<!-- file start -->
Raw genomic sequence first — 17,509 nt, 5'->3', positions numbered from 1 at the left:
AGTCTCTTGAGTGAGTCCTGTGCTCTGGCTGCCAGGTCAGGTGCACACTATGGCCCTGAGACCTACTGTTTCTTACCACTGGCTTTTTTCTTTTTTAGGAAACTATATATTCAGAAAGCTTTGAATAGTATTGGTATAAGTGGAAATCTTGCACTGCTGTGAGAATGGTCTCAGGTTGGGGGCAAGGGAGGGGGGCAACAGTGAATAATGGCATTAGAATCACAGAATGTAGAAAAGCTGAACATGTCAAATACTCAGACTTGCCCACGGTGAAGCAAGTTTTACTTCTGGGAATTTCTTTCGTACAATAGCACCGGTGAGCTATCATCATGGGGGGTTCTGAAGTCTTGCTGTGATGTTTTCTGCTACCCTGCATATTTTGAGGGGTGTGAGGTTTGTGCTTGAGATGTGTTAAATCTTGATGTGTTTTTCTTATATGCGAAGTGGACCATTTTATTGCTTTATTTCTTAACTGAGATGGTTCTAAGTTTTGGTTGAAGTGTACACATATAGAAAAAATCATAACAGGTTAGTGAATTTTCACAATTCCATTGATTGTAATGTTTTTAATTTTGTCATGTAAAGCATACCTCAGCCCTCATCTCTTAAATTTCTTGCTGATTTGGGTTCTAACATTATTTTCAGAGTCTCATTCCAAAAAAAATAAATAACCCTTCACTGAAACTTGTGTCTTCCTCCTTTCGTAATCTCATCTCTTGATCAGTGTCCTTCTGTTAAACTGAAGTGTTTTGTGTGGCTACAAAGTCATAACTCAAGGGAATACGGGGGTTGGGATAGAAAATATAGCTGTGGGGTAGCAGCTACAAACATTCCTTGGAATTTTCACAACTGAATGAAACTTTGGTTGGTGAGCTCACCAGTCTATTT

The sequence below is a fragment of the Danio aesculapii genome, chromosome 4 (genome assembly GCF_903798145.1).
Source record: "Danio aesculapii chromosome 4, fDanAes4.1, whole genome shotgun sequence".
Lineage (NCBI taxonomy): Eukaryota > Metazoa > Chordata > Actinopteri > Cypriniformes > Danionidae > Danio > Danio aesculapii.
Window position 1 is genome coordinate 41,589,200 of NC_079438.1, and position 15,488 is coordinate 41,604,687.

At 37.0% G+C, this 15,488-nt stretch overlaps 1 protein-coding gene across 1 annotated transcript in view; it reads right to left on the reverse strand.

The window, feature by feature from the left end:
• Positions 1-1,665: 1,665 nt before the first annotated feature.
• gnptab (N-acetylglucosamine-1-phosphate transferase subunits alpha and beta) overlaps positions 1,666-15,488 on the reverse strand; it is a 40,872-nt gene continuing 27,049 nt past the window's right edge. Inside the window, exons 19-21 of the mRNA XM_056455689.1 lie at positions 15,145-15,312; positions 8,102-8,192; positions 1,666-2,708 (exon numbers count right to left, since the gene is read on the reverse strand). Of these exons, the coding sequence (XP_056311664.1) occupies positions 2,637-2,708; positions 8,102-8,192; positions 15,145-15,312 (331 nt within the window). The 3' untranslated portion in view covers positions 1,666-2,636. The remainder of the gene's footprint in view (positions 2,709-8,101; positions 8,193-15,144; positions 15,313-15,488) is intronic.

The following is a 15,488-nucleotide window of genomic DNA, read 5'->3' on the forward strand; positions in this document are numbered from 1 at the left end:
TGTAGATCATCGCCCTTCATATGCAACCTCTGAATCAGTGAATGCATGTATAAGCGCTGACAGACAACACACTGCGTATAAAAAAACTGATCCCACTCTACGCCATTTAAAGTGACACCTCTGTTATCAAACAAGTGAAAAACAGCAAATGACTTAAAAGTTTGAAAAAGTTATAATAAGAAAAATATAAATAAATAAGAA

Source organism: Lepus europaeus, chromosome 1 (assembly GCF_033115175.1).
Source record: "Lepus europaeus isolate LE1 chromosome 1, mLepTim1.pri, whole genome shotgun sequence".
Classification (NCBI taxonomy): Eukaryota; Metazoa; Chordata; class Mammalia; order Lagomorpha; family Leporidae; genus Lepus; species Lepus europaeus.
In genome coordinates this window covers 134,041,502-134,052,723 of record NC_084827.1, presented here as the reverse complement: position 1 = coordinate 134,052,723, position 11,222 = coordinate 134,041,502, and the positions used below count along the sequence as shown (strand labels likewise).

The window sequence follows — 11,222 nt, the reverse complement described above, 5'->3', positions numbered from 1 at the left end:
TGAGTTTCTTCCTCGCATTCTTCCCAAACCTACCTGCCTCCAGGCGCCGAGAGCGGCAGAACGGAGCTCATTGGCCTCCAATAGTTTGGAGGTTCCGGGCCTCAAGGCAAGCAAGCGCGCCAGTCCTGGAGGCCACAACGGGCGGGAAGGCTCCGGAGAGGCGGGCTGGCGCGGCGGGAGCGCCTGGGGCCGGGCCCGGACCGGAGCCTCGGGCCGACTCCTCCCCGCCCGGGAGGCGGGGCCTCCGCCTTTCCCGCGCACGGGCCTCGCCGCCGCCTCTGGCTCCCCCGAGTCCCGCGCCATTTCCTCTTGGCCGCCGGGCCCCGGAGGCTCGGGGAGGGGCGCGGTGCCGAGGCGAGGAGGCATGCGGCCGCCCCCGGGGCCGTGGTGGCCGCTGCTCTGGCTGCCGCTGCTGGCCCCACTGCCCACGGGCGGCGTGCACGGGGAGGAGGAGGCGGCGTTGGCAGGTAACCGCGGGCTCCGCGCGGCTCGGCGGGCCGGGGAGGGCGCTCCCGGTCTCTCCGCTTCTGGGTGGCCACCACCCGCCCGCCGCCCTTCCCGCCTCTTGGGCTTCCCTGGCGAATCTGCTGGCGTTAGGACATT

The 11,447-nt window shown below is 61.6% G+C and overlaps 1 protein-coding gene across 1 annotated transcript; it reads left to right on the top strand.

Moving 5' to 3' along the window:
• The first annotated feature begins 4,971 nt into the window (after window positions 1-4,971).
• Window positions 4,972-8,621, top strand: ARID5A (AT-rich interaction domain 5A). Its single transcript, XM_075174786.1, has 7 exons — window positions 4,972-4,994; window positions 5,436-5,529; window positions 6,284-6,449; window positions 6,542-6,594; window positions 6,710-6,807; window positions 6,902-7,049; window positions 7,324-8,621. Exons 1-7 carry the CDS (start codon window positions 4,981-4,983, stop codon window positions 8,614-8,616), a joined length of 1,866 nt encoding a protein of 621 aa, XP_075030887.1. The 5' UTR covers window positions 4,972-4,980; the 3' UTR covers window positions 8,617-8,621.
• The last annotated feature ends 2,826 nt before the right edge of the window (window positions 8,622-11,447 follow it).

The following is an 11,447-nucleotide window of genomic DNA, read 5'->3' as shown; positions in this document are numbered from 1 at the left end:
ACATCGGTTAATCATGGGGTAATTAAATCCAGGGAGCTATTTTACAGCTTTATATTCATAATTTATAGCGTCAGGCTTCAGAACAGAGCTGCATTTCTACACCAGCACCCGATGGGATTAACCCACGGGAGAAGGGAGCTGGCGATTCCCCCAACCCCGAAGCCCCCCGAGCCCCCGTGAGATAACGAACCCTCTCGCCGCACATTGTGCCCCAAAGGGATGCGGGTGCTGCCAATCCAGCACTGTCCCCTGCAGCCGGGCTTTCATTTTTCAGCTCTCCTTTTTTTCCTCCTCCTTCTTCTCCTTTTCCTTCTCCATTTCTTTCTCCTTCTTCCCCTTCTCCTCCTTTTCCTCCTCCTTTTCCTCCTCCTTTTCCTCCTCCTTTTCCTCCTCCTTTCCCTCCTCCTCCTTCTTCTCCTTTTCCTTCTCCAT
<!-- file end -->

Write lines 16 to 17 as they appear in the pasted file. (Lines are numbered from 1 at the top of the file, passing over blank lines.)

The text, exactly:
In genome coordinates this window covers 134,041,502-134,052,723 of record NC_084827.1, presented here as the reverse complement: position 1 = coordinate 134,052,723, position 11,222 = coordinate 134,041,502, and the positions used below count along the sequence as shown (strand labels likewise).

The window sequence follows — 11,222 nt, the reverse complement described above, 5'->3', positions numbered from 1 at the left end: